Understandably, certain factors are more important to the analysis than others. For example, the Supreme Court held that, where an injunction was created by consent, a court may still be forced to vacate or modify it if legal or factual circumstances change. ( Rufo v. Inmates of Suffolk County Jail ,502 U.S. 367, 380, 384 (1992); Railway Employees v. Wright , 364 U.S. 642, 647 (1961)). Even a voluntary judgment cannot be permitted to stand, if it rests upon a legal principal no longer sustainable. (Agostini, 521 U.S. at 238). Thus, continued enforcement of a permanent injunction is not necessary solely to refrain a defendant from violating a law that no longer exists, or if they require nothing more than compliance with already existing law.4 Further, certain Second Circuit precedent even suggests that the passage of time may be enough to vacate an "obey-the-law" injunction, however, one district court refused to vacate an "obey-the-law" injunction based upon good behavior and the passage of time alone.5
Finally, FRCP 60(b)(6) "permits reopening when the movant shows 'any … reason justifying relief from the operation of the judgment' other than the more specific circumstances set out in Rule 60(b)(1)-(5)." ( Gonzalez v. Crosby , 545 U.S. 524, 528-29 (2005); Alexander, 2013 WL 5774152 (E.D.N.Y. 2013)). The power of a court of equity to modify injunctions is broad, flexible, and long-established, and the Second Circuit has consistently recognized the necessity for liberal modification of final judgments. ( New York State Ass'n of Retarded Children v. Carey , 706 F.2d 956, 967-70 (2d Cir. 1983); Chance v. Board of Examiners , 561 F.2d 1079, 1086 (2d Cir. 1977)). If a court is convinced that the purposes of the injunction have been achieved or are no longer necessary, then it should exercise its power to vacate the decree.6
In sum, an "obey-the-law" injunction may be challenged in the future on both procedural and constitutional grounds, and, potentially, be vacated if its application is no longer equitable and the circumstances justify said relief.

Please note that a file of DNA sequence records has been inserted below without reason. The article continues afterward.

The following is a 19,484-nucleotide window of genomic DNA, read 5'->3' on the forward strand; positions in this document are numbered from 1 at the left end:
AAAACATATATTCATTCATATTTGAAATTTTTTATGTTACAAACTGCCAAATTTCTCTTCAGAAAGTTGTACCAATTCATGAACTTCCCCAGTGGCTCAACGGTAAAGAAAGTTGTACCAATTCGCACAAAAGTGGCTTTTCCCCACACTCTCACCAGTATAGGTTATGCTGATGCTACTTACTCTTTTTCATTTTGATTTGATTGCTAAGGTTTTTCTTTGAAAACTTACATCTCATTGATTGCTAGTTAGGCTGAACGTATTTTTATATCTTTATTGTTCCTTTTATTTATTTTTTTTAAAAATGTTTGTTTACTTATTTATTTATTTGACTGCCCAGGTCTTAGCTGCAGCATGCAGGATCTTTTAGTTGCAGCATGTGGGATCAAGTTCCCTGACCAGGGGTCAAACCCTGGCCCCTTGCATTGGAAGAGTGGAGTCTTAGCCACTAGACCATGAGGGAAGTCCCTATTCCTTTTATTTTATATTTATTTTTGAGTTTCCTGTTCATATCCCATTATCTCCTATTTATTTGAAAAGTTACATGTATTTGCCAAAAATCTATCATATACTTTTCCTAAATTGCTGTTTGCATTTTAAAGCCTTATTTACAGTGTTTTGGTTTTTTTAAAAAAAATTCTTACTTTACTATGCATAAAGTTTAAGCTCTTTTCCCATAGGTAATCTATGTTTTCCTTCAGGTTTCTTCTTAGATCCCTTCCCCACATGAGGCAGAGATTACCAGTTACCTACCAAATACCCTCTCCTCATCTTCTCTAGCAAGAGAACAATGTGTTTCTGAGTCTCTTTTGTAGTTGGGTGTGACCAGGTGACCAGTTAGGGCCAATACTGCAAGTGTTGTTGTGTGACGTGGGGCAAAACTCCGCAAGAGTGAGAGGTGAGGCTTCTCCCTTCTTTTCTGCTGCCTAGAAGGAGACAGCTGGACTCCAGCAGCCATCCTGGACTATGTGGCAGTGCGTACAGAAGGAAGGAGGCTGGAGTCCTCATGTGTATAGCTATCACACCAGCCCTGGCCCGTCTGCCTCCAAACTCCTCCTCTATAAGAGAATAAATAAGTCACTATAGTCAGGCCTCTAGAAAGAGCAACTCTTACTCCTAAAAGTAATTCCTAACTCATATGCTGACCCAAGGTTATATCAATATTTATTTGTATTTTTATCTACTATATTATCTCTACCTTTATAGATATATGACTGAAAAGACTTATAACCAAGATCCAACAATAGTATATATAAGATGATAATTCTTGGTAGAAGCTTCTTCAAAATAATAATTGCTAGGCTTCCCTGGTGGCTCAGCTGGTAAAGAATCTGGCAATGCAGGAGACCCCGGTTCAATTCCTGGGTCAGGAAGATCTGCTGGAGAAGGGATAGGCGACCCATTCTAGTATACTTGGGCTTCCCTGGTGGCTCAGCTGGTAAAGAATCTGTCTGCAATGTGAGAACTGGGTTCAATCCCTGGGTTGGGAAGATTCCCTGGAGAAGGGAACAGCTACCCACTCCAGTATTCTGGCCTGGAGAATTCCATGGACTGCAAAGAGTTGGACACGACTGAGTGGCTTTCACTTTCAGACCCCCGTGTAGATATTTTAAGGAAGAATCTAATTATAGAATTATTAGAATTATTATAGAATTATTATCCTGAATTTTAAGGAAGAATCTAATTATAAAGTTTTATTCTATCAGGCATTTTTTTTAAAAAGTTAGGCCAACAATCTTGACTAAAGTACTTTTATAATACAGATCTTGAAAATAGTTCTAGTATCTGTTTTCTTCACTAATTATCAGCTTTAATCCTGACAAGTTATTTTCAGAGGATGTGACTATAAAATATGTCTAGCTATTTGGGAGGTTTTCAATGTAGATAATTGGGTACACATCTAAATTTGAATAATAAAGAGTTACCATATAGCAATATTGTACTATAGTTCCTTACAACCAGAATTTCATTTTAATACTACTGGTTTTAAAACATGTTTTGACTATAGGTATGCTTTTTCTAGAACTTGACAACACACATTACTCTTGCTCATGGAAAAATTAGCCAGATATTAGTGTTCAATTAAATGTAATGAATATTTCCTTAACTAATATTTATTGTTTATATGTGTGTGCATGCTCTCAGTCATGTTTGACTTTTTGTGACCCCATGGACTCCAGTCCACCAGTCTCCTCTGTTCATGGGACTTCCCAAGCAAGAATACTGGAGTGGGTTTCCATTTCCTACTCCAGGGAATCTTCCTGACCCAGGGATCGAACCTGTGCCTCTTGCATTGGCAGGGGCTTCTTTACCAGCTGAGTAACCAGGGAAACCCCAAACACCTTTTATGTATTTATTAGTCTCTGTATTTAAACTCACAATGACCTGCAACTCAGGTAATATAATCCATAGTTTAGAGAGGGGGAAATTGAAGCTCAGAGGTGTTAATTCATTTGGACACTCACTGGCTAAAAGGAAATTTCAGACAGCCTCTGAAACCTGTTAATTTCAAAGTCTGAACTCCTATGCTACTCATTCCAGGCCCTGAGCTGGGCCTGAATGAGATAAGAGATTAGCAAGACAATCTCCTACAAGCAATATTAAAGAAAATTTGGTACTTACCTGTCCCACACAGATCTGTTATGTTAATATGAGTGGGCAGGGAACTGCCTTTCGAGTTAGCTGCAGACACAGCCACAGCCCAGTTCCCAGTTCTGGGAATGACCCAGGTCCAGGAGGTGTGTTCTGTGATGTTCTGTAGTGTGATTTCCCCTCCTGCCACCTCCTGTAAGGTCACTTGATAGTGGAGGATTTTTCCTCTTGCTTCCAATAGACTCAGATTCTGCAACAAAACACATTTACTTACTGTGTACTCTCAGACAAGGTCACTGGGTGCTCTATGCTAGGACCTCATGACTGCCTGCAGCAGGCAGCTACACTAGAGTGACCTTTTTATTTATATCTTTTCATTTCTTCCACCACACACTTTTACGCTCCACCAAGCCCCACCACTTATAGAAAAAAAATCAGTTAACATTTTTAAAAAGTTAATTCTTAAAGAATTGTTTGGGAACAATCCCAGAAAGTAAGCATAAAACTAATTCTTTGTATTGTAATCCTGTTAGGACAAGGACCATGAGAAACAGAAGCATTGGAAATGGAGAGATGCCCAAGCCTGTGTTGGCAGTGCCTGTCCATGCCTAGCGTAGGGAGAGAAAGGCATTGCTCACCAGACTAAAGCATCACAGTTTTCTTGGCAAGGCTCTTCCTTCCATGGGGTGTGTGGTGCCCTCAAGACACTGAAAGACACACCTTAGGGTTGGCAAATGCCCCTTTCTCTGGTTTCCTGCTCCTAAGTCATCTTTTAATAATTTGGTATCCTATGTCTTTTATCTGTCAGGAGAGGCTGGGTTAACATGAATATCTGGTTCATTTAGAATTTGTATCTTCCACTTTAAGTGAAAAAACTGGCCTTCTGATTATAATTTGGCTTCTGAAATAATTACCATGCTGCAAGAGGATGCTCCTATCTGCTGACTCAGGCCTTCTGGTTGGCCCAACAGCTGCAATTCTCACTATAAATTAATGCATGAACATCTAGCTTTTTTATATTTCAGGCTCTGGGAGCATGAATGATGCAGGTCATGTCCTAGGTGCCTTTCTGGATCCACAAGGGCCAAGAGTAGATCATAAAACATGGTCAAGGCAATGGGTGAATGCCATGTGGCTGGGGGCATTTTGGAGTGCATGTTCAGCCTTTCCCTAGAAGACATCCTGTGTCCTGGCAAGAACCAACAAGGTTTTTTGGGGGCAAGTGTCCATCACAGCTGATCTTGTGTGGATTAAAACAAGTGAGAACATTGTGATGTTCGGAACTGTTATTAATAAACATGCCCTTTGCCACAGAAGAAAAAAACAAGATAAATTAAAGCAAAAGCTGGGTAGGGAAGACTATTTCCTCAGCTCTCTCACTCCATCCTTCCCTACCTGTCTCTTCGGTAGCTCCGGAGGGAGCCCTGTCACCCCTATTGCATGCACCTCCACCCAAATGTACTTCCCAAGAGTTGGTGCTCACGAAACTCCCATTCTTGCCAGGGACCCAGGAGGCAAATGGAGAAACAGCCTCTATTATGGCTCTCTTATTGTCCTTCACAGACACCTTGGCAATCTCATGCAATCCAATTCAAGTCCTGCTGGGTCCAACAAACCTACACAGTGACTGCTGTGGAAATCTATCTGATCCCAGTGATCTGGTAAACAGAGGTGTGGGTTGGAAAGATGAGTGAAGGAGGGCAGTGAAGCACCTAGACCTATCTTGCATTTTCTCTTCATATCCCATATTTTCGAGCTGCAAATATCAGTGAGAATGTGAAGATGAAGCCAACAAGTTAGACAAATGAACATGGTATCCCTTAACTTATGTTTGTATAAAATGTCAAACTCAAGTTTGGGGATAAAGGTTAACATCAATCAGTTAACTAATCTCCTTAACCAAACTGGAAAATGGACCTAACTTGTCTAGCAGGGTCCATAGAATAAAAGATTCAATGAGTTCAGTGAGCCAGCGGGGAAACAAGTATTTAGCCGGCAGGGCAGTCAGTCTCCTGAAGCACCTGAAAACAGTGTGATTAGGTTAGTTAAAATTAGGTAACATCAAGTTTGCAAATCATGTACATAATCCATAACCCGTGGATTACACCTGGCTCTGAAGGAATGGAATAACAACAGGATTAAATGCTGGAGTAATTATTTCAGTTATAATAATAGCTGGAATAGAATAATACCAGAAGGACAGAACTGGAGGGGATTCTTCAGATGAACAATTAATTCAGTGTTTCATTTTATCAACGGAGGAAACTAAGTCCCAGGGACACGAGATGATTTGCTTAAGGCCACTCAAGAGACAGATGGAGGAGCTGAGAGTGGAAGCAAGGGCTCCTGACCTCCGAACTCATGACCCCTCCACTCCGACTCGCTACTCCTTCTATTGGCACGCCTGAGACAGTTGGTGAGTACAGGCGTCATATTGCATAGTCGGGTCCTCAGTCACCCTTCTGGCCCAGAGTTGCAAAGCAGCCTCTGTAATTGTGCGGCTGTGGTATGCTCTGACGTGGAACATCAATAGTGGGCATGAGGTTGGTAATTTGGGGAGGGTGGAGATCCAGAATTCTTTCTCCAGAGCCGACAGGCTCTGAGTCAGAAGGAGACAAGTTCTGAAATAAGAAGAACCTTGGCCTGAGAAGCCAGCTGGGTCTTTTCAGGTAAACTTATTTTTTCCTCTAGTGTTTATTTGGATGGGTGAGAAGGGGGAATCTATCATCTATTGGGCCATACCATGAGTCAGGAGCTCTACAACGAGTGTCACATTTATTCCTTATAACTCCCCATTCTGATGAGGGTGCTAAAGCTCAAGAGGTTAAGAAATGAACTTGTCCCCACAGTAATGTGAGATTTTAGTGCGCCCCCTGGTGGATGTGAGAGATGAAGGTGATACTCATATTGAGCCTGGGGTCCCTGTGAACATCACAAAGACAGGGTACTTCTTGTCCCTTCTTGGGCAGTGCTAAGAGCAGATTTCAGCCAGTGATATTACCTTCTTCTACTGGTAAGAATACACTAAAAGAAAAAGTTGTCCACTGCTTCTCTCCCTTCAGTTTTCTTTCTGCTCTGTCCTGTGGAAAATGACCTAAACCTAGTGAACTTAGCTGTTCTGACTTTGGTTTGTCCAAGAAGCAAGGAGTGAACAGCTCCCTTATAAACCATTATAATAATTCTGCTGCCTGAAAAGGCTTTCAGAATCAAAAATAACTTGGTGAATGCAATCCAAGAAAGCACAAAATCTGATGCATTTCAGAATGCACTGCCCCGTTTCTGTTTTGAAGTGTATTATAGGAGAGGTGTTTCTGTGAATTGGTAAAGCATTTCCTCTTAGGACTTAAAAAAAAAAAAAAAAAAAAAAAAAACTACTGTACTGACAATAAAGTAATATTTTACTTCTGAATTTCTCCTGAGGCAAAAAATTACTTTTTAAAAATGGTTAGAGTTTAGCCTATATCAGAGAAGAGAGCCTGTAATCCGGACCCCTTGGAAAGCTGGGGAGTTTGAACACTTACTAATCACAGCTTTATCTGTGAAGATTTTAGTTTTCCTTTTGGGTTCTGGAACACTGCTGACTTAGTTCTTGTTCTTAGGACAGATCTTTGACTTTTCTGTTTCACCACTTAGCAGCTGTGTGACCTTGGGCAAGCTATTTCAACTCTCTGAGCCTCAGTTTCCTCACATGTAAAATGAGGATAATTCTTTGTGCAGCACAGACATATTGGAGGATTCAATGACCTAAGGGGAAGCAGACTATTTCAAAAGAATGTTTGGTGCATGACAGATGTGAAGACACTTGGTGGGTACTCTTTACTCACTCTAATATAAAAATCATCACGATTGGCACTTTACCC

1. Id.; See Hughey v. JMS Dev. , 78 F.3d 1523, 1532 n. 12 (11th Cir. 1996); see also Burton v. City of Belle Glade , 178 F.3d 1175, 1201 (11th Cir.1999); Am. Red Cross v. Palm Beach Blood Bank , 143 F.3d 1407, 1411-12 (11th Cir. 1998); Int'l Longshoremen's Ass'n v. Phila. Marine Trade Ass'n, 389 U.S. 64, 73-74, 88 S.Ct. 201, 19 L.Ed.2d 236 (1967).
2. See Daniels v. Woodbury County, Iowa , 742 F.2d 1128, 1134 (8th Cir. 1984); Epstein Family P'ship v. Kmart , 13 F.3d 762, 771 (3d Cir. 1994); see also City of Belle Glade , 178 F.3d at 1200-01; Smyth, 420 F.3d at 1233 n. 14.
3. Nemaizer v. Baker , 793 F.2d 58, 61 (2d Cir. 1986); Mendell v. Gollust , 909 F.2d 724, 731-32 (2d Cir. 1990); Matarese v. Le Fevre , 801 F.2d 98, 106 (2d Cir. 1987); Samuel H. Sloan & Co., 1991 WL 173730.
4. See Warren, 583 F.2d at 121; Patterson v. Newspaper & Mail Deliverers' Union of New York & Vicinity , 797 F. Supp. 1180, 1184; SEC v. Warren , 583 F.2d 115 (3d Cir. 1978).
5. CFTC v. Kelly , 736 F. Supp. 2d 801, 803 (S.D.N.Y. 2010); S.E.C. v. Alexander, 2013 WL 5774152 (E.D.N.Y. Oct. 24, 2013); But c.f., SEC v. Bausch & Lomb , 82 F.R.D. 50, 53 (S.D.N.Y. 1979): SEC v. Samuel H. Sloan & Co., 1991 WL 173730 (S.D.N.Y. 1991).
6. See United States v. United Shoe Machinery , 391 U.S. 244, 248 (1968); see also Rufo , 502 U.S. 367; Board of Education of Oklahoma City Public Schools v. Dowell, 498 U.S. 237 (1991).
Reprinted with permission from the January 6 issue of The New York Law Journal. (c) 2017 ALM Media Properties, LLC. Further duplication without permission is prohibited. All rights reserved.